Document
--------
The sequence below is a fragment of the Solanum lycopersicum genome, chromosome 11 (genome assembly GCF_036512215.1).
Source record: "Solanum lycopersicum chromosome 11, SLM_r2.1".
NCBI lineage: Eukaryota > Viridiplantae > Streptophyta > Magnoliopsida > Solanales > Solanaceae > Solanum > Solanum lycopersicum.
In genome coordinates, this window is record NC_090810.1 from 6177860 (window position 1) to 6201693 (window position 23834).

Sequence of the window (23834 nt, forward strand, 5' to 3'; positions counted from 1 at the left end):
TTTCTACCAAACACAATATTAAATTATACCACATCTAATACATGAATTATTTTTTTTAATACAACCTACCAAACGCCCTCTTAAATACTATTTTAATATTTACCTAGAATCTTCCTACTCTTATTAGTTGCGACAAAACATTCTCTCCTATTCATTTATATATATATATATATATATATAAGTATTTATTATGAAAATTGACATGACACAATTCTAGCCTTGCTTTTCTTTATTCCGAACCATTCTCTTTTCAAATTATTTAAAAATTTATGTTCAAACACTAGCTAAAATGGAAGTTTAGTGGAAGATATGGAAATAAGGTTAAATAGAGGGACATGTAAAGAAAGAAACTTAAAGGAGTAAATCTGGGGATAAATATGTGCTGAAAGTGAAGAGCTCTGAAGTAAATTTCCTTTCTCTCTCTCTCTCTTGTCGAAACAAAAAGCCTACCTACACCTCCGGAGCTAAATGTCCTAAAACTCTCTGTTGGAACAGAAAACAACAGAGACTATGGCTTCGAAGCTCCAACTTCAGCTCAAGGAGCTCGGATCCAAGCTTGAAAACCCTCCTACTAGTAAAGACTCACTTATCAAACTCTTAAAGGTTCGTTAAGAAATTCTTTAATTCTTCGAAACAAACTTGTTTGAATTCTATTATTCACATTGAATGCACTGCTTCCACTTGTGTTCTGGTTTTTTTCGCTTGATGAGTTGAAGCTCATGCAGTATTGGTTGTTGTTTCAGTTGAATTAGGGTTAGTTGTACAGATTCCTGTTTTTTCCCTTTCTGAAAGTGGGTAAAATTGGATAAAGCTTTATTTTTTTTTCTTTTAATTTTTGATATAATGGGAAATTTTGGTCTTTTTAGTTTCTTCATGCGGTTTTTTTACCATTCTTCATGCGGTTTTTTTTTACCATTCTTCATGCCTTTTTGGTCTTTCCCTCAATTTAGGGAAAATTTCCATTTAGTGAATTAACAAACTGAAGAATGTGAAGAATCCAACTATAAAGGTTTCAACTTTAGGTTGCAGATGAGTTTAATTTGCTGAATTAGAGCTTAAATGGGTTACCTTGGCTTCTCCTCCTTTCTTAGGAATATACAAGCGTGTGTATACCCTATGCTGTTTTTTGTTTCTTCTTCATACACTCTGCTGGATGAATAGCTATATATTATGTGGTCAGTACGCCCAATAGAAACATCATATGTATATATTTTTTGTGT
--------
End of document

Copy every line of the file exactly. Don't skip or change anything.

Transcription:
The sequence below is a fragment of the Solanum lycopersicum genome, chromosome 11 (genome assembly GCF_036512215.1).
Source record: "Solanum lycopersicum chromosome 11, SLM_r2.1".
NCBI lineage: Eukaryota > Viridiplantae > Streptophyta > Magnoliopsida > Solanales > Solanaceae > Solanum > Solanum lycopersicum.
In genome coordinates, this window is record NC_090810.1 from 6177860 (window position 1) to 6201693 (window position 23834).

Sequence of the window (23834 nt, forward strand, 5' to 3'; positions counted from 1 at the left end):
TTTCTACCAAACACAATATTAAATTATACCACATCTAATACATGAATTATTTTTTTTAATACAACCTACCAAACGCCCTCTTAAATACTATTTTAATATTTACCTAGAATCTTCCTACTCTTATTAGTTGCGACAAAACATTCTCTCCTATTCATTTATATATATATATATATATATATAAGTATTTATTATGAAAATTGACATGACACAATTCTAGCCTTGCTTTTCTTTATTCCGAACCATTCTCTTTTCAAATTATTTAAAAATTTATGTTCAAACACTAGCTAAAATGGAAGTTTAGTGGAAGATATGGAAATAAGGTTAAATAGAGGGACATGTAAAGAAAGAAACTTAAAGGAGTAAATCTGGGGATAAATATGTGCTGAAAGTGAAGAGCTCTGAAGTAAATTTCCTTTCTCTCTCTCTCTCTTGTCGAAACAAAAAGCCTACCTACACCTCCGGAGCTAAATGTCCTAAAACTCTCTGTTGGAACAGAAAACAACAGAGACTATGGCTTCGAAGCTCCAACTTCAGCTCAAGGAGCTCGGATCCAAGCTTGAAAACCCTCCTACTAGTAAAGACTCACTTATCAAACTCTTAAAGGTTCGTTAAGAAATTCTTTAATTCTTCGAAACAAACTTGTTTGAATTCTATTATTCACATTGAATGCACTGCTTCCACTTGTGTTCTGGTTTTTTTCGCTTGATGAGTTGAAGCTCATGCAGTATTGGTTGTTGTTTCAGTTGAATTAGGGTTAGTTGTACAGATTCCTGTTTTTTCCCTTTCTGAAAGTGGGTAAAATTGGATAAAGCTTTATTTTTTTTTCTTTTAATTTTTGATATAATGGGAAATTTTGGTCTTTTTAGTTTCTTCATGCGGTTTTTTTACCATTCTTCATGCGGTTTTTTTTTACCATTCTTCATGCCTTTTTGGTCTTTCCCTCAATTTAGGGAAAATTTCCATTTAGTGAATTAACAAACTGAAGAATGTGAAGAATCCAACTATAAAGGTTTCAACTTTAGGTTGCAGATGAGTTTAATTTGCTGAATTAGAGCTTAAATGGGTTACCTTGGCTTCTCCTCCTTTCTTAGGAATATACAAGCGTGTGTATACCCTATGCTGTTTTTTGTTTCTTCTTCATACACTCTGCTGGATGAATAGCTATATATTATGTGGTCAGTACGCCCAATAGAAACATCATATGTATATATTTTTTGTGT